Smallpox vaccine caused so many serious side effects that the 2003 plan to vaccinate millions
of Americans stopped after only 40,000 civilian vaccinations. A National Academy of Science
panel found little evidence to support the program’s benefit. [7] Anthrax vaccinations have caused
serious chronic illnesses in 1-2% of military personnel vaccinated, according to the Government
Accountability Office (GAO). [8] A little-known fact is that FDA can issue (and has issued)
Emergency Use Authorizations, [9] allowing unlicensed drugs and vaccines (that may not have
undergone human testing) to be used.

To sum up:

1. When an emergency strikes, the need to “Do Something” is very strong, and emergency
vaccinations may be a solution chosen by government officials.
2. Emergencies can be declared in Maine with very little basis, yet may result in forced
3. Vaccines developed for emergencies are more likely than standard vaccines to have
safety problems, due to rapid development, insufficient testing and the liability waiver
given to their manufacturers.
4. Because vaccines for emergencies are given to large numbers of people in a short period
of time, their serious side effects probably won’t be known until after millions have been
5. Vaccines likely to be mandated will be those with unknown safety problems and
uncertain effectiveness, or those that are already known to be dangerous.
6. Vaccine mandates are increasing. They are controversial and lead to legal actions.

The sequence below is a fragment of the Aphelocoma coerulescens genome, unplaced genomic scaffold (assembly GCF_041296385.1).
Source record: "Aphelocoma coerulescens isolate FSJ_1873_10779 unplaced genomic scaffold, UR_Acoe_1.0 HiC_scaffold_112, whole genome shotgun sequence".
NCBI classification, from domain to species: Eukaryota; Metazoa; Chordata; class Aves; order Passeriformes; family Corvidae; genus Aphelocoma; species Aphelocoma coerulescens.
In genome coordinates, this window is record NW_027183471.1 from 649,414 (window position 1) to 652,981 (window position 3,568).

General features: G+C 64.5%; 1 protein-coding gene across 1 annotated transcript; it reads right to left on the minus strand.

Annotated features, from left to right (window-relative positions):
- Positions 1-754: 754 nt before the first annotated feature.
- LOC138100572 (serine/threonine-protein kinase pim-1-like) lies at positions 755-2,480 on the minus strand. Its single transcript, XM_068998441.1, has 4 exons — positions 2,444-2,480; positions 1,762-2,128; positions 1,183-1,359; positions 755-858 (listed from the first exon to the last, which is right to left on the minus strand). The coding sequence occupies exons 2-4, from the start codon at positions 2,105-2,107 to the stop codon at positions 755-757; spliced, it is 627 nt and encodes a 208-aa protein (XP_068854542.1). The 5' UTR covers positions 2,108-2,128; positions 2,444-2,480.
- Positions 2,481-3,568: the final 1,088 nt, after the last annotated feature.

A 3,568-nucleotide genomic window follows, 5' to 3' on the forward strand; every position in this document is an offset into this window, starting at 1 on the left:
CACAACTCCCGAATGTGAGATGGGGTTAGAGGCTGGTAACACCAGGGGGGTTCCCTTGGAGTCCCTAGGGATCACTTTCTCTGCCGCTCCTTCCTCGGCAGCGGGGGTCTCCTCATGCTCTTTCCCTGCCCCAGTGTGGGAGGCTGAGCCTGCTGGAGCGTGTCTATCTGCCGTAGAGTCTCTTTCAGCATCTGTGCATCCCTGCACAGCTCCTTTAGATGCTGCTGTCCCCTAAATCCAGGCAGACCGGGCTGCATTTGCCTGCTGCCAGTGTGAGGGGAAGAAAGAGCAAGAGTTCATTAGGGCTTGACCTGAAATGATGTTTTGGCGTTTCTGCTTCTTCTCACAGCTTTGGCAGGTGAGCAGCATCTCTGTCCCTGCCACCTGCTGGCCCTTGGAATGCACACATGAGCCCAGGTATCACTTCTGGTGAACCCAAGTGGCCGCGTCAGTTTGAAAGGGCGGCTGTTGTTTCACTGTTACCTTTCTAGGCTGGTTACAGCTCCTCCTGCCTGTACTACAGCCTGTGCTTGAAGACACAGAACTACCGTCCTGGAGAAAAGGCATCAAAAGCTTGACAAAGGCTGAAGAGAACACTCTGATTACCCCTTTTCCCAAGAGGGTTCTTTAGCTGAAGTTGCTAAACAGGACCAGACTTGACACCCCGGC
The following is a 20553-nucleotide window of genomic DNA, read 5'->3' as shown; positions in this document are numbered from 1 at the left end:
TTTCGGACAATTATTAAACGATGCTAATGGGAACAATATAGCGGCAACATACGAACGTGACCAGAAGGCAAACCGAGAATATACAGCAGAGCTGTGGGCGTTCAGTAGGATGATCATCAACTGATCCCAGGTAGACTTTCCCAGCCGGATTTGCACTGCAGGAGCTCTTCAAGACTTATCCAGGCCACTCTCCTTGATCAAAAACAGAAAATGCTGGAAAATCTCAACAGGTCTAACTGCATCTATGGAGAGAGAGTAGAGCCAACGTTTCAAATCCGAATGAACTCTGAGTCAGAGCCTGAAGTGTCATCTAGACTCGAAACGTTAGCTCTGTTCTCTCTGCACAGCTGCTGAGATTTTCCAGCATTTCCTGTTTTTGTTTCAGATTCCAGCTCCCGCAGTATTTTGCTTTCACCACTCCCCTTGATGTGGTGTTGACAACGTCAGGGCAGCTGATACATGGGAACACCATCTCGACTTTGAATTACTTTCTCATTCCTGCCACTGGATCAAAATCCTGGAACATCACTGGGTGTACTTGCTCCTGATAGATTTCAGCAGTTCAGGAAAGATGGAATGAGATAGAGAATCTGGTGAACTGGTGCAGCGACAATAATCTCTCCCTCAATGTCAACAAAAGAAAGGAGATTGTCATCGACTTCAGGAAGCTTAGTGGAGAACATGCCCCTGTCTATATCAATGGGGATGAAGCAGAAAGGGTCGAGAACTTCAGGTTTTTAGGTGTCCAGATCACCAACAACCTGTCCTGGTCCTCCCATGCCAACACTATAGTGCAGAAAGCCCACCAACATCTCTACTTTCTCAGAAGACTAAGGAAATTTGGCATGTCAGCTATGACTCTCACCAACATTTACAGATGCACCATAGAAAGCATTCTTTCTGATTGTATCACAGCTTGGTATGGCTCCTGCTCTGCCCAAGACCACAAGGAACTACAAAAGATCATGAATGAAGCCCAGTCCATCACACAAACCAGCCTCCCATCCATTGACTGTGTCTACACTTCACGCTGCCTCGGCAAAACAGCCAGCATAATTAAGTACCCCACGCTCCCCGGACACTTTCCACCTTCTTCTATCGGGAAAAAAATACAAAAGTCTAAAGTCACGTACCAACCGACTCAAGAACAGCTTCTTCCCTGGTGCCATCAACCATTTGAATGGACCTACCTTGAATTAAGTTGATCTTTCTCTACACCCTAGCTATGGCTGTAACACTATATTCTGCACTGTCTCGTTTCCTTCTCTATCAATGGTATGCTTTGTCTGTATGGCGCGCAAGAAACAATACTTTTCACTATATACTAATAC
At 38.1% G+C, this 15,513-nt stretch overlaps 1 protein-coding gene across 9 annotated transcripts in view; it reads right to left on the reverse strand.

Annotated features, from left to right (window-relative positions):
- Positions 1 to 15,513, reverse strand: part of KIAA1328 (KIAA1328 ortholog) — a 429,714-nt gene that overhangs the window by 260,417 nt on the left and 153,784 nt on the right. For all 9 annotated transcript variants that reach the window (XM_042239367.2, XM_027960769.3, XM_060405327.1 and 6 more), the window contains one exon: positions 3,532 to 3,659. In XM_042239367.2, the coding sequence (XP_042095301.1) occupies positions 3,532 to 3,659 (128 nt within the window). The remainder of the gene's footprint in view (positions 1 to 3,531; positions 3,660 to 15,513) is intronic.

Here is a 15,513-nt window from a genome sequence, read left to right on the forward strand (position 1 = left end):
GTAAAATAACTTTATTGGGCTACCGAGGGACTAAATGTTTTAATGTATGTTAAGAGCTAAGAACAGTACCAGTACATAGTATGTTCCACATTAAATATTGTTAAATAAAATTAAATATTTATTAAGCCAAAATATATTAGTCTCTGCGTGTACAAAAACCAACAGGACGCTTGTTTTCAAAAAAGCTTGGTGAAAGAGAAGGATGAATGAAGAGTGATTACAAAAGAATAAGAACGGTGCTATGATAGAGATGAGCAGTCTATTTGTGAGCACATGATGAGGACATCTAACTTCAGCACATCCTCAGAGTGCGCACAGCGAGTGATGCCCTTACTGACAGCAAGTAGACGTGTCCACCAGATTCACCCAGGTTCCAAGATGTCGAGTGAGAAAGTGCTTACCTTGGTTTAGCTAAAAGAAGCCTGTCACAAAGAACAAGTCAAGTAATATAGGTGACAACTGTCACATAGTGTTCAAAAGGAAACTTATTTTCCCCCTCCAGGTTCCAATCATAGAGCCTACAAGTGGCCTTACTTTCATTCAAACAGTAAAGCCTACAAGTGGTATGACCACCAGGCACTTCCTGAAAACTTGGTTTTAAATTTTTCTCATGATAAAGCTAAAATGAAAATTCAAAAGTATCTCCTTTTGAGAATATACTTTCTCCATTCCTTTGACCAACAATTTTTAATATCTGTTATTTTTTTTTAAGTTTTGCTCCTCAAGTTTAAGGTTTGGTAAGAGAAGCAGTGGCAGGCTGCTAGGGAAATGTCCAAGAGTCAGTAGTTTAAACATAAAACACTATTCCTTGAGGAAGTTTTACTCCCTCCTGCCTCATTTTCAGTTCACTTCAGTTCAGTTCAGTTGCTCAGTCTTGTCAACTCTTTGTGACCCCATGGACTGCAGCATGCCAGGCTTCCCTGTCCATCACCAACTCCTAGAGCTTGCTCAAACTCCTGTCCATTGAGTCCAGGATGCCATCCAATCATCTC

7. Maine citizens should be protected from vaccine mandates issued by those who may
be unaware of their potential ramifications. Maine citizens deserve to choose what is
injected into their bodies. Please support this bill.

Sincerely yours,

Meryl Nass, M.D.


 “H1N1 had caused 2,900 deaths in Europe by April 2010, which compares with 40,000 for seasonal flu in a moderate year.” [European Parliament]


 “Special safety issues will inevitably arise during a pandemic when vaccine is administered on a massive scale. For example, adverse events too rare to show up even in a large clinical trial may become apparent when very large numbers of people receive a pandemic vaccine.” [WHO]


 “Specific regulatory procedures have been devised to expedite the approval of pandemic vaccines. In the USA, for example, fewer data are required when the manufacturer already has a licensed influenza vaccine and intends to use the same manufacturing process for its pandemic vaccine.” [WHO]

 4. [US Government]

 5. [US Government]

 “The U.S. Department of Health and Human Services is establishing a Countermeasures Injury Compensation Program for H1N1 vaccines. Under this program, compensation may be available to eligible individuals who suffer serious physical injuries or death from administration of the vaccine under the declarations. Eligibility, and the types of injuries for which compensation may be available, will be defined by regulations. Compensation can include medical benefits, lost wages and death benefits.”

 6. [NY Times]

 7. [National Academy of Sciences]

 8. [GAO]

 9. [FDA]